But in the folds of this “Man’s world,” a culture was created. The language invented by descendants of early marriages between Europeans and Africans who became slaves to white residents of the Cape province was appropriated and the Afrikaner declared ownership of this language – Afrikaans. Poetry and prose, songs, and other cultural phenomena came to be – created out of a mixture of European heritage and whatever could be robbed from the peoples around them. With this Afrikaner pride rose like a wave of testosterone and created Afrikaner nationalism, the false belief, resting on a soft bed of invented history and perverted religion, that the Afrikaner needed a promised land and that it was ordained by God, the same God that wanted them to spread the gospel to the races they oppressed.
It is in this epoch that the dark figure of Hendrik Verwoerd spilled onto the political scene in South Africa, a realm that like all other privilege was for whites only. He manufactured a policy that at a distance might have looked like a good deal for Europeans and Africans, fully knowing that the devil lay in the details, or in this case in the implementation of the policy. The serfhood of the African in South Africa was just about assured by now. Stripped away was their land, their cattle, their skills, their pride. Their culture was ground to dust under the heel of the European. Their existence was that of prisoners of war – dependent on the European for their livelihood. Most of these people were living in squalor, near white towns, so that they could work as indentured servants for Europeans. After enough time had passed, and you had generation upon generation of servants, many believed that they could never be free. Many, but not all of them.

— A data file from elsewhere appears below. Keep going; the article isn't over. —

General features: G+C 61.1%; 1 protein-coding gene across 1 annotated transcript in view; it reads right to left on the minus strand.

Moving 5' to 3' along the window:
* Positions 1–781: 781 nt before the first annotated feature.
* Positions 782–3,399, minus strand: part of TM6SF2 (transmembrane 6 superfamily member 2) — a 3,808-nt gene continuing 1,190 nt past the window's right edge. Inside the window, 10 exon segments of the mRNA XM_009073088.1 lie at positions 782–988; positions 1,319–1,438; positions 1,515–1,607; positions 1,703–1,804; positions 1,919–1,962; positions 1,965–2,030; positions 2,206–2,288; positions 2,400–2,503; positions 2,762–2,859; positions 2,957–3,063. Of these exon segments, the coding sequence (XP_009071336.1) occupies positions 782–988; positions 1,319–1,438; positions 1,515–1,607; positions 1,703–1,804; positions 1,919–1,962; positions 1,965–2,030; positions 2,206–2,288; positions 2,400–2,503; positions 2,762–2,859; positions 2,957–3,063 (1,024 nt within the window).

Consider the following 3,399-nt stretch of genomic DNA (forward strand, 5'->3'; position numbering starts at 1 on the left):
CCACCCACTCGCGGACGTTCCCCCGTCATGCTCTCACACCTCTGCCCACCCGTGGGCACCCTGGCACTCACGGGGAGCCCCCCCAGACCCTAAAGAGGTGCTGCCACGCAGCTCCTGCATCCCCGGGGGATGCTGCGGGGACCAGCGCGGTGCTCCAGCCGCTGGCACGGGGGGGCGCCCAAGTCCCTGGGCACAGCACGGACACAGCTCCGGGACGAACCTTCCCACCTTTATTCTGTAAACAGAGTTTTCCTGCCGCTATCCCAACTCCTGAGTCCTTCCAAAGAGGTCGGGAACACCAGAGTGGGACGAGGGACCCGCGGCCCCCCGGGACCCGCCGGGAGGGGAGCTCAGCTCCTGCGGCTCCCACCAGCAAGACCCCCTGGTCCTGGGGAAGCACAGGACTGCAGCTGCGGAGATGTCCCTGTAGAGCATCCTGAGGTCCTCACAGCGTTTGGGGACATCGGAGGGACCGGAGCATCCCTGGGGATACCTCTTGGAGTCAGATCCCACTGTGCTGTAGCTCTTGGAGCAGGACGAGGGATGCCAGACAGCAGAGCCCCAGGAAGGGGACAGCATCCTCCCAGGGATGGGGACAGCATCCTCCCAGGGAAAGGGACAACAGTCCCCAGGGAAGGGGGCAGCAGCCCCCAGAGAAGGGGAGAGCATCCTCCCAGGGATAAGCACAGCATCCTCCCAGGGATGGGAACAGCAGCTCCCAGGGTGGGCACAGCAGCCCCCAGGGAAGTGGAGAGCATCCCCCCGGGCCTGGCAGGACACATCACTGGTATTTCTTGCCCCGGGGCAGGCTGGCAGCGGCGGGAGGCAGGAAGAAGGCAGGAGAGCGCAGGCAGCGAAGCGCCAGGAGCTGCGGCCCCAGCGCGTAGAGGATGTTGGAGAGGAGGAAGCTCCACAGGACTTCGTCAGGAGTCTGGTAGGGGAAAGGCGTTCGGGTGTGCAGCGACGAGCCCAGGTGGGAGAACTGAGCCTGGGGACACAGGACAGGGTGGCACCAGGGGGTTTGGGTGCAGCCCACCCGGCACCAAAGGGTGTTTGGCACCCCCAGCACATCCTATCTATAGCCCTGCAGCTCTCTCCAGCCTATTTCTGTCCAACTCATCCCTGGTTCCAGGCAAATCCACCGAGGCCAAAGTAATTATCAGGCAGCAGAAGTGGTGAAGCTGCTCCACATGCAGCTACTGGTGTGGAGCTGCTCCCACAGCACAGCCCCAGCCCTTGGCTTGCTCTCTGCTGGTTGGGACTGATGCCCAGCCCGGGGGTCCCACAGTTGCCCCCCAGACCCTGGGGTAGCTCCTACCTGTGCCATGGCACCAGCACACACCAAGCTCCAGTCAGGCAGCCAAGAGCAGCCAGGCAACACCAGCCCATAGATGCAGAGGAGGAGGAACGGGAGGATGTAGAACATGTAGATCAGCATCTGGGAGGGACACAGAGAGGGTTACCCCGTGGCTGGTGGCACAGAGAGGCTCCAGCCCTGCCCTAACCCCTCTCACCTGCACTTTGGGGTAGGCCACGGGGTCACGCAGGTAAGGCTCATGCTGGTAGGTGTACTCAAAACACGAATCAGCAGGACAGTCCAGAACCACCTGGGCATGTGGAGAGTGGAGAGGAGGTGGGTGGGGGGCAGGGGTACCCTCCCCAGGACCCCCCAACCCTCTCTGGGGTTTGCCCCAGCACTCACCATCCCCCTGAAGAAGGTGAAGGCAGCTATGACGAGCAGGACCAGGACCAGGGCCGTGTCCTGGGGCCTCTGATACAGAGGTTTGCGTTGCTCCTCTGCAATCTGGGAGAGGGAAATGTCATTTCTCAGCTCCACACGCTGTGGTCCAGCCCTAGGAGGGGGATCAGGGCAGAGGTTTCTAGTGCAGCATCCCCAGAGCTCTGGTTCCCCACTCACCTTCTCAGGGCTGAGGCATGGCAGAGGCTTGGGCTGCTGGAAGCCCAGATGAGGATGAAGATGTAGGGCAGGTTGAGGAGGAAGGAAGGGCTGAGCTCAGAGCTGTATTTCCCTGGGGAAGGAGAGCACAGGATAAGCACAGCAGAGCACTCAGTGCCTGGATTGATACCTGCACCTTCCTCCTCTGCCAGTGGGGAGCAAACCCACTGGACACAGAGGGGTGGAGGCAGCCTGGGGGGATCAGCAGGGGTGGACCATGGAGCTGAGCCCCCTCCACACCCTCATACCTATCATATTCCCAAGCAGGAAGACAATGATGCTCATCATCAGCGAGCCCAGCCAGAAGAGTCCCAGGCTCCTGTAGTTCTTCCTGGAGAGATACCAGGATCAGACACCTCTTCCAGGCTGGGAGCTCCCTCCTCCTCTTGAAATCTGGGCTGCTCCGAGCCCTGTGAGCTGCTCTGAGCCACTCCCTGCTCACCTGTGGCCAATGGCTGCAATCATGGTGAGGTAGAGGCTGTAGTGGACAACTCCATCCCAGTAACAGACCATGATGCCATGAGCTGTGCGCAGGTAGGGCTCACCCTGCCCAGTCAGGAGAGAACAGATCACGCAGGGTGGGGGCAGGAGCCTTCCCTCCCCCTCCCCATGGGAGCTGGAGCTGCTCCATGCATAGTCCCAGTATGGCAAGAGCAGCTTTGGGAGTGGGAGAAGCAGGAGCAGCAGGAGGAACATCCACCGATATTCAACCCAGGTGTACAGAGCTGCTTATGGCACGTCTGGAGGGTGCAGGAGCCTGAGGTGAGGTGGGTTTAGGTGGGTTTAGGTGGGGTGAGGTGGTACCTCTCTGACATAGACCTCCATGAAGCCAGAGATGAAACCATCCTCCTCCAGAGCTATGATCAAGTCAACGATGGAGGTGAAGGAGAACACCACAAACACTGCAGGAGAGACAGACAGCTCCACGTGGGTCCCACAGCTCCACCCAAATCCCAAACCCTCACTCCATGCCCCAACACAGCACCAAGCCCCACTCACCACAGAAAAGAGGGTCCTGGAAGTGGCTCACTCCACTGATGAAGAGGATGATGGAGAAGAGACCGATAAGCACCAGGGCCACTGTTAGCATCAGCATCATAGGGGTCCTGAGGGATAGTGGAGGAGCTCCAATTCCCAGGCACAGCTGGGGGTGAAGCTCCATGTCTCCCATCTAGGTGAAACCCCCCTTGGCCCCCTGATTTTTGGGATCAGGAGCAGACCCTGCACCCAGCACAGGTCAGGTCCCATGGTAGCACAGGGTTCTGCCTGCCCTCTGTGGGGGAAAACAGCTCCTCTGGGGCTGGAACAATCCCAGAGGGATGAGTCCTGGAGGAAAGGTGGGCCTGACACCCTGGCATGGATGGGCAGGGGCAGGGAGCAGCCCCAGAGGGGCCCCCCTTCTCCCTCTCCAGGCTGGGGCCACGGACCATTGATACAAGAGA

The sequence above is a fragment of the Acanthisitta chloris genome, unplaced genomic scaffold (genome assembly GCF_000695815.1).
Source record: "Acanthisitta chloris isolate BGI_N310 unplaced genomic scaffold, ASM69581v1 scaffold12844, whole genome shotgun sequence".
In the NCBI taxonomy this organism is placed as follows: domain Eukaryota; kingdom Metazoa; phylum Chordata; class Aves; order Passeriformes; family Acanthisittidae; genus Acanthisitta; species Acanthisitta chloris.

Within this period in history, several groups of African rebels tried to organize themselves against the oppression. Many of these groups were ruthlessly destroyed or imprisoned. But in time a few liberation organizations managed to get a foothold, to get enough international support and areas inside and outside of South Africa where people could be trained to establish an underground network that was undermining the tranquility of white existence.
In this dystopian time, Nelson and Winnie Mandela became prominent figures in the African resistance against the Afrikaner stronghold.
Winnie continued the work she and her husband dedicated their lives to after the incarceration of Nelson Mandela in 1964. In 1969, Winnie Mandela was put in solitary confinement for over a year and frequently tortured in an attempt to break her. But she was a woman that was as tough as the steel taken from the soil of Africa – unbreakable, and once she was released, she wrote a letter to Nelson Mandela that will be shown at the end of this article.
In time to come, Winnie continued the struggle and kept the name of Nelson Mandela alive, which caused international support for the ANC to rise, in spite of the cynical attempts by white heroes like Ronald Reagan and Margaret Thatcher to squelched this support.
But somewhere in this nightmare of a life, some of the evil of the Afrikaner, some of the acts perpetrated against her caused her to make judgment errors, to perhaps in desperation sometimes act as ruthless as the oppressors. It is difficult to differentiate which of the stories are true and what is just propaganda invented by the Apartheid security apparatus to defame her. But instead of focusing on that, we should realize she was still a hero, as unmovable as Table Mountain, she held her ground – but as can only be understood by those that have resisted real evil, her humanity suffered at times.
Nobody, nobody who has resisted evil as pure and cruel as the Afrikaner’s invention – Apartheid, would ever criticize someone who was standing in the front lines of the resistance, someone who has suffered unspeakable horror and loss, for the judgement errors she might have made – because this was open war, perhaps not war in the conventional sense – but war nonetheless. I find it problematic to cast